The Next Poem

When I read Dana Gioio’s poems I appreciate poetry more and more. Only one more day left, but I thank you for sticking around and showing your love for poetry.
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The Next Poem

by Dana Gioia

How much better it seems now
than when it is finally done––
the forgettable first line,
the cunning way the stanzas run.

The rhymes soft-spoken and suggestive
are barely audible at first,
an appetite not yet acknowledged
like the inkling of a thirst.

When gradually the form appears
as each line is coaxed aloud––
the architecture of a room
seen from the middle of a crowd.

The music that of common speech
but slanted so that each detail
sounds unexpected as a sharp
inserted in a simple scale.

No jumble box of imagery
dumped glumly in the reader’s lap
or elegantly packaged junk
the unsuspecting must unwrap.

But words that could direct a friend
precisely to an unknown place,
those few unshakeable details
that no confusion can erase.

And the real subject left unspoken
but unmistakable to those
who don’t expect a jungle parrot
in the black and white prose.

How much better it seems now
than when it is finally written.
How hungrily one waits to feel
the bright lure seized, the old hook bitten.

How to Write a poem after September 11th

I leave this here as a reminder of sorts for the writing teacher who told me that some things could not be expressed. That sometimes only after a long absence we can recall the things that have happened to us. Or to others in our lifetime. I leave this here as a reminder, a recorder of history, because even when we cannot speak, there is always a way to give voice to things…
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How to write a poem after September 11th

by Nikki Moustaki

First: Don’t use the word soul. Don’t use the word fire.
You can use the word tragic if you end it with a k.
The rules have changed. The word building may precede
The word fall, but only in the context of the buildings falling
Before the fall, the season we didn’t have in Manhattan
Because the weather refused, the air refused…
Don’t say the air smelled like smoldering desks and drywall,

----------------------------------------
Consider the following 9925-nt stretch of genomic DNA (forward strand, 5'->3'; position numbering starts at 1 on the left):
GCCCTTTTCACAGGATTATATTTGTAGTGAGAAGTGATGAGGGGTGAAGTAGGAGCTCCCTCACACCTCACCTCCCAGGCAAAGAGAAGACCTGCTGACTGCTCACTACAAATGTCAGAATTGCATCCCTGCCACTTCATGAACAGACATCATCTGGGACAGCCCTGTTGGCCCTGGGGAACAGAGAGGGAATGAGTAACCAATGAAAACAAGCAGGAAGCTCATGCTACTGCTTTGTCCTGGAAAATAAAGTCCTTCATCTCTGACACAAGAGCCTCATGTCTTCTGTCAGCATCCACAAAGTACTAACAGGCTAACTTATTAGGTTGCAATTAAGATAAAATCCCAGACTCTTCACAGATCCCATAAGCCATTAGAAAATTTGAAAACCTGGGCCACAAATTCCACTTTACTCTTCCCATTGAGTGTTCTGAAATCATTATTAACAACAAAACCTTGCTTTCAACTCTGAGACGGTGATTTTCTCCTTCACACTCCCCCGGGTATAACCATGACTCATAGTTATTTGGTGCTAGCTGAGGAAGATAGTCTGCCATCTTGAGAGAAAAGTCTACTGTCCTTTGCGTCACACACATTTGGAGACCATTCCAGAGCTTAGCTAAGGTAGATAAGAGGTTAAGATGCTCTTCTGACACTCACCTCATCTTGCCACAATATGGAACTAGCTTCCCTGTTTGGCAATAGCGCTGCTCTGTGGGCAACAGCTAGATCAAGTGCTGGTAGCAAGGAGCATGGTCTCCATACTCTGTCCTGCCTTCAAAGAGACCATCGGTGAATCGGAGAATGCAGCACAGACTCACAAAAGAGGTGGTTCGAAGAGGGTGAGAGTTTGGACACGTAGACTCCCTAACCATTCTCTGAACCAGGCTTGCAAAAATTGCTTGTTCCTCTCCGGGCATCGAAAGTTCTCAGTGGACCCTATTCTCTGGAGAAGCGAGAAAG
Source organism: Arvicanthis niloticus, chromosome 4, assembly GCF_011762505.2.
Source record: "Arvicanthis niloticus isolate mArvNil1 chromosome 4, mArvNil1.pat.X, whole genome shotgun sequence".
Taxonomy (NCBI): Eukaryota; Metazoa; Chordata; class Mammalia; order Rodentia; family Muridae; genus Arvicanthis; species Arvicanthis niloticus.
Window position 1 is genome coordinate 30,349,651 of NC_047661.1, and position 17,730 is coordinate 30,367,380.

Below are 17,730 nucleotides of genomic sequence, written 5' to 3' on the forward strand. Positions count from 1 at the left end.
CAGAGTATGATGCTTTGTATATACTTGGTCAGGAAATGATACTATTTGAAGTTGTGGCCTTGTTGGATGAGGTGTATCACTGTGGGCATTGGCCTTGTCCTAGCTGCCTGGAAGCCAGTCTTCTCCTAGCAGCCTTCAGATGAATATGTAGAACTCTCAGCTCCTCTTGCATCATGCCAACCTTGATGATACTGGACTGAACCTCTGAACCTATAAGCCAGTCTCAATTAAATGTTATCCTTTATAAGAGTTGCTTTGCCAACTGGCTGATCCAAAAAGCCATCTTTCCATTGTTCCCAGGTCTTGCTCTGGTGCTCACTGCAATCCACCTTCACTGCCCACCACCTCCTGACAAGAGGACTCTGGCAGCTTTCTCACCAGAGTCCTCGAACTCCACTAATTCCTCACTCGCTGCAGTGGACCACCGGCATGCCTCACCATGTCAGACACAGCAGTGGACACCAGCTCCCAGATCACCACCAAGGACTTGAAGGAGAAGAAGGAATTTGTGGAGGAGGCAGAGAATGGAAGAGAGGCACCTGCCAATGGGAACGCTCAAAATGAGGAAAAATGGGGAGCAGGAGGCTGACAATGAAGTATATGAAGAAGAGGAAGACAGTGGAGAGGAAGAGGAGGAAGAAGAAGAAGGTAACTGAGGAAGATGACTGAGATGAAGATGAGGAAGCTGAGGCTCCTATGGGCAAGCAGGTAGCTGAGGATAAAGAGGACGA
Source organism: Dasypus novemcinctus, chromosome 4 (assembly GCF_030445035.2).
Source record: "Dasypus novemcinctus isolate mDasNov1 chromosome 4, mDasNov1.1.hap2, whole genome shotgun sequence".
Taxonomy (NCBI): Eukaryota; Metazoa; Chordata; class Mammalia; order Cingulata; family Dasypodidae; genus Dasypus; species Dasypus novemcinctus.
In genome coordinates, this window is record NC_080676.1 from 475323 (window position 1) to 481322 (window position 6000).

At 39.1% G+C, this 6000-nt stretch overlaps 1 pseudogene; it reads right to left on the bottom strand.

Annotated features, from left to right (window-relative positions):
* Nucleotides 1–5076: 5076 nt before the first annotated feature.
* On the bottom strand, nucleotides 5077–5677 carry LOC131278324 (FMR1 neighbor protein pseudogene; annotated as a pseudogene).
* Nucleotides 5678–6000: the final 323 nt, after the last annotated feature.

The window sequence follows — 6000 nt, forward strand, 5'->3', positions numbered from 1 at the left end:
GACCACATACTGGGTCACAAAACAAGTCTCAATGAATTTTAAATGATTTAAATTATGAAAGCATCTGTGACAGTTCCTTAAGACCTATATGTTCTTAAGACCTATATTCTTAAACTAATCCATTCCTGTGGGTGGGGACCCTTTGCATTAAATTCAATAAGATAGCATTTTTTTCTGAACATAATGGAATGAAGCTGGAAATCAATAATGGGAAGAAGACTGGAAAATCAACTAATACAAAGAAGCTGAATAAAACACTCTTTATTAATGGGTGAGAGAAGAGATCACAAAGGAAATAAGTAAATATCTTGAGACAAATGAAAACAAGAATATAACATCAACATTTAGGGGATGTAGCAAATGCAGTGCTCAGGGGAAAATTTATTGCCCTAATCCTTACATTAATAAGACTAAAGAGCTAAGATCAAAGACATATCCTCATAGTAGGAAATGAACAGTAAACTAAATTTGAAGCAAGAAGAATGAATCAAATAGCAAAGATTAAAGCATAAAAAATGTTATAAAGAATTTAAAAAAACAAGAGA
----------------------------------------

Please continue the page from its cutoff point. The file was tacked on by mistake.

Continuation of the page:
Ground gypsum, and something terribly organic,
Don’t make a metaphor about the smell, because it wasn’t
A smell at all, but the air washed with working souls,
Piling bricks, one by one, spreading mortar.
Don’t compare the planes to birds. Please.
Don’t call the windows eyes. We know they saw it coming.
We know know they didn’t blink. Don’t say they were sentinels.
Say: we hated them then we loved them then they were gone.
Say: we miss them. Say: there’s a gape. Then, say something
About love. It’s always good in a poem to mention love.
Say: If a man walks down stairs, somewhere
Another man is walking up. Say: He sits at his desk
And the other stands. He answers the phone and the other
Ends a call with a kiss. So, on a rainy dusk in some other
City of Commerce and Art, a mayor cuts a ribbon
With giant silver scissors. Are you writing this down?
Make the executives parade through the concourse,
Up the elevators, to the top, where the restaurant,
Open now for the first time, sets out a dinner buffet.
Press hard. Remember you’re writing with ashes.
Say: the phone didn’t work. Say: the bakery was out of cake,
The dogs in the pound howled. Say: the world hadn’t
Asked your permission to change. But you were asleep.
If only you had written more poems. If only you had written
More poems about love, about peace, about how abstractions
Become important outside the poem, outside. Then, then,
You could have squinted into the sky on September 11th
And said: thank you, thank you, nothing was broken today.